34,692 posts, read 33,700,331 times
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Originally Posted by kyle19125 View Post
The Washington, DC area is a great place to live. The excellent transit system provides easy accessibility to work from the type of smaller suburban towns you're looking for. I would suggest looking at Rockville, Maryland. It's an easy commute to DC but worlds away in terms of feel. It's very safe/family oriented, has excellent public schools and is overall an idyllic place to live with kids in an area close to a big city. Check out the neighborhoods near the Rockville Metro station.

Rockville, Maryland - Wikipedia, the free encyclopedia
Metro - Rail - Rockville
Rockville Town Square
You must know a different Rockville, MD than I know. It's a heavily traffic congested, transient, expensive place to live.
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Old 12-22-2010, 10:31 PM
521 posts, read 1,146,418 times
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Philadelphia metro area is a great place to live and raise a family, and provides a bigger bang for the buck than do other major nodes of the Bos-Wash Corridor.

The city's core is, by some reports, 3rd largest downtown core population with about 90,000 calling it home so it is always lively with lot of top notch cultural venues and options.

The nearby suburbs are not cookie-cutter and some are as old as Philadelphia itself, if not older in their own right! So they have a Small Town Americana feel to them.

Montgomery County, Delaware County, Chester County, and Bucks County are all in the Top 50 richest counties in America.

This is a good web site for an overview of what I'm talking about:

Classic Towns of Greater Philadelphia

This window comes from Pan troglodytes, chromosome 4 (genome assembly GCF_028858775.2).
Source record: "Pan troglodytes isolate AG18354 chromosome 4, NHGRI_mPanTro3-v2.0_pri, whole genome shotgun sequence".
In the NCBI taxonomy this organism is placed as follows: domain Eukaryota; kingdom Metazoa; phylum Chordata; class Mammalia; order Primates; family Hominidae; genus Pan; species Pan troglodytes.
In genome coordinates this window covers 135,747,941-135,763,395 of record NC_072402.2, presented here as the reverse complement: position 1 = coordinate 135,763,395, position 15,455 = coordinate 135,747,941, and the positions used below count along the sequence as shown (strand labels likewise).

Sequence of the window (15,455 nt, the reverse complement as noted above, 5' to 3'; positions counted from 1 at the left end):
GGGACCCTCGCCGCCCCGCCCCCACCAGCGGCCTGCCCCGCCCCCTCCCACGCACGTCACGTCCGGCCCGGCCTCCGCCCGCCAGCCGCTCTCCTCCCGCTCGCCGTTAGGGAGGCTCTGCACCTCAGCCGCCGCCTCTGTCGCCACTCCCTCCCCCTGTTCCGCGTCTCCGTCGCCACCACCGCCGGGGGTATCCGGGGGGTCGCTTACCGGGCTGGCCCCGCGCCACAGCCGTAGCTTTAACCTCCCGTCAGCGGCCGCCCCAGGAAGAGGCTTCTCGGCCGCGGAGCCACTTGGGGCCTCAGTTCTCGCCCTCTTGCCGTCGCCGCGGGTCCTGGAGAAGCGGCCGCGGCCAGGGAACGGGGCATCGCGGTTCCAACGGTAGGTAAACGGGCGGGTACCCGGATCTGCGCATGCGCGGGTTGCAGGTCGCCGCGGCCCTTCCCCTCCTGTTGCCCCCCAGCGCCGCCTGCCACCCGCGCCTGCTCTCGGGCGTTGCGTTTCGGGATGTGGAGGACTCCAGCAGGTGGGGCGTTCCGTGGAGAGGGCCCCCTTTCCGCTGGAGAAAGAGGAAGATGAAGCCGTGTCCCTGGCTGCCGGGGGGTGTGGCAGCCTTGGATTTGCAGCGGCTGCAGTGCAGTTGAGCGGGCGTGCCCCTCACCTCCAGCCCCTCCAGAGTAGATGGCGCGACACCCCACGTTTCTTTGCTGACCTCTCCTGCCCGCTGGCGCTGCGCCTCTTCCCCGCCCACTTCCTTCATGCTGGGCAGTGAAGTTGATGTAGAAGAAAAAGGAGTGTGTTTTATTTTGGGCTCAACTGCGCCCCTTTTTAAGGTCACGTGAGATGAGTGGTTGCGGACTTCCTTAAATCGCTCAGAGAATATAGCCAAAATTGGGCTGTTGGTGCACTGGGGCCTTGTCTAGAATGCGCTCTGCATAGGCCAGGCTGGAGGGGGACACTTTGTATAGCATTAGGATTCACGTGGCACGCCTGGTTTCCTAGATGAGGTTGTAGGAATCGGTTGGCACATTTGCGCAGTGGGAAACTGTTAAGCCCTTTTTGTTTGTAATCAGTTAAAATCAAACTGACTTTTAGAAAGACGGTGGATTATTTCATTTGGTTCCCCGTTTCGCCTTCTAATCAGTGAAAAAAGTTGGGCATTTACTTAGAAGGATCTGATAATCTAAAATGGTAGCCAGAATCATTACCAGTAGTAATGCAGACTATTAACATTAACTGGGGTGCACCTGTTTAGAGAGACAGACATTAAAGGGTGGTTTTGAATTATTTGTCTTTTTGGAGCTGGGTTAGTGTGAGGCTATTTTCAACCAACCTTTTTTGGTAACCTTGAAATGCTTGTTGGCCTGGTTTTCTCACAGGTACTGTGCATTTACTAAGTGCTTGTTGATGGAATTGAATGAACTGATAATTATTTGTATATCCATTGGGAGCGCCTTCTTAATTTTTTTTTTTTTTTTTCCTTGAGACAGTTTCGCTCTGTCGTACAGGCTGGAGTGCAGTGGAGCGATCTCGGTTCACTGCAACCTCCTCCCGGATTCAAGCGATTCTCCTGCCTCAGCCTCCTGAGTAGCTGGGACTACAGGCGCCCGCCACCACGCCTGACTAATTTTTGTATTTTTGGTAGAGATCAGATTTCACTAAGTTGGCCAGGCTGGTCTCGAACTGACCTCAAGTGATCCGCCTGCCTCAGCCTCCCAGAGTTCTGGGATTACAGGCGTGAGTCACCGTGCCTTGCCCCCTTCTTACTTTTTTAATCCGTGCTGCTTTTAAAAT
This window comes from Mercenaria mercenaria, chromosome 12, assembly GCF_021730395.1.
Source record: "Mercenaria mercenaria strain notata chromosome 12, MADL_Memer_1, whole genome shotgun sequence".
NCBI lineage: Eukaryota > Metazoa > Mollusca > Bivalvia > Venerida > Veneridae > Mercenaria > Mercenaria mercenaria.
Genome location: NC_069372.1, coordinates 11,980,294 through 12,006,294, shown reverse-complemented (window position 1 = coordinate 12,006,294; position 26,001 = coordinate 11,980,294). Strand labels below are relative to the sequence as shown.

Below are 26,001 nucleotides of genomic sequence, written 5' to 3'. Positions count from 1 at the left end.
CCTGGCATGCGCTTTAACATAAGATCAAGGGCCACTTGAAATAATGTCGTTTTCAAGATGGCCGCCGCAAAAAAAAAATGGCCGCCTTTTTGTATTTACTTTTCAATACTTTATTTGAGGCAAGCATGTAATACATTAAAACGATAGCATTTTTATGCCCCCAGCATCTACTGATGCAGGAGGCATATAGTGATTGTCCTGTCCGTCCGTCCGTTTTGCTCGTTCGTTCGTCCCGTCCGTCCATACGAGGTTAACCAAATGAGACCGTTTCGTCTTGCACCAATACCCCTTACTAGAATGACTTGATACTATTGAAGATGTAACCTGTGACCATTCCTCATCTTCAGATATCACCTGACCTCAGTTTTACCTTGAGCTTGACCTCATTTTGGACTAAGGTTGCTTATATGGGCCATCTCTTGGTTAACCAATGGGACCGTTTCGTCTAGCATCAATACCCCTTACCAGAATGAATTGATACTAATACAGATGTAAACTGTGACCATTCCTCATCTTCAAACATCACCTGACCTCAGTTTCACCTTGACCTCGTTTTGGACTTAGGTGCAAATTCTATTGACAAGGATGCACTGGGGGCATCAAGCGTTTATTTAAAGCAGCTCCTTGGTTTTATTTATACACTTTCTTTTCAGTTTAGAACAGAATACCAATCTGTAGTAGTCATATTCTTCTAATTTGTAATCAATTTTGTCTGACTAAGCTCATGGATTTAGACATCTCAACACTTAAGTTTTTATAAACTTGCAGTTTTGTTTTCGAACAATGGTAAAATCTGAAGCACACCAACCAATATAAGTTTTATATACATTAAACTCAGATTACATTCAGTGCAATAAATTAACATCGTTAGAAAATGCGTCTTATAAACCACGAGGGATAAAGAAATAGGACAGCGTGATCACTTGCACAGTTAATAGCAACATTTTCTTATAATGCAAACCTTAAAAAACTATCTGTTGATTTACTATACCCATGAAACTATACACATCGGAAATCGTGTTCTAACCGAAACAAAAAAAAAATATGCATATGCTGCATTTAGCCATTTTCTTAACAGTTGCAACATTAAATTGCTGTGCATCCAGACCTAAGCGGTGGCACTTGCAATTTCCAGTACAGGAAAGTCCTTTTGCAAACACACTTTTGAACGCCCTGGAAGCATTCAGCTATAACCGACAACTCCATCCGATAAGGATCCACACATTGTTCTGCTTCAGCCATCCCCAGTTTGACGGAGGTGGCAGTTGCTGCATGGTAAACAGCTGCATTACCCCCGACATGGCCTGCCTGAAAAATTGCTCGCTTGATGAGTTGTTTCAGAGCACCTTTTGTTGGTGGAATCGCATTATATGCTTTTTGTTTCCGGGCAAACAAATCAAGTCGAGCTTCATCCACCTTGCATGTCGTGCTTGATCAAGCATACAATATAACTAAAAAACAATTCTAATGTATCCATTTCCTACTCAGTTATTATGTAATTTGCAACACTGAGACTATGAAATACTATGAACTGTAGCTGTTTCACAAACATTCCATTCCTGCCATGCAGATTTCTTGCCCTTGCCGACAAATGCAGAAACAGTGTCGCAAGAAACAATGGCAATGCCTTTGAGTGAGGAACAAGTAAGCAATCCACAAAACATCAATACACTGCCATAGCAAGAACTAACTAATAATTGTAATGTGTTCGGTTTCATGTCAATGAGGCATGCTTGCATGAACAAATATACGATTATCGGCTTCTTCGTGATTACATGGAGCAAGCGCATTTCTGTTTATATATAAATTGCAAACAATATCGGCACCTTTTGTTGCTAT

one example of a Classic Town:

West Chester | Classic Towns of Greater Philadelphia

For downtown Philly:

Center City District / Central Philadelphia Development Corporation Of Philadelphia

Philly's location is such that if you move to this metro, you will be about an hour from the Jersey Shore's beaches, an hour+ to NYC, about that much to the Pocono mountains, and 2.5+ hours from D.C. Pretty darn centrally located. Not that you'd be out of town that much since there is so much to see and do within Philly's 6 million+ person metro. The Fall is gorgeous, summers aren't so bad, and this is my first winter here (I moved here from Texas!) and so far, it's not bad at all.

Good luck in your search! I did my search and settled on Philly and am loving it so far.
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Old 12-25-2010, 11:28 AM
Location: Miami-Jax
6,316 posts, read 6,975,343 times
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Just throwing it out there: Jacksonville, FL definitely gives you a non-big city feel and it's absolutely terrific for families!! (Two reasons why I dislike living here, lol)

The cost-of-living is also pretty low with no state income tax and real-estate prices in the tank. Very good time to buy. You have easy access to an abundance of beaches, one of the nicest and easiest to navigate airports in the country, and you are a short drive to that all-important family vacation destination with the mouse ears.

But, as noted, you'll get no change of seasons.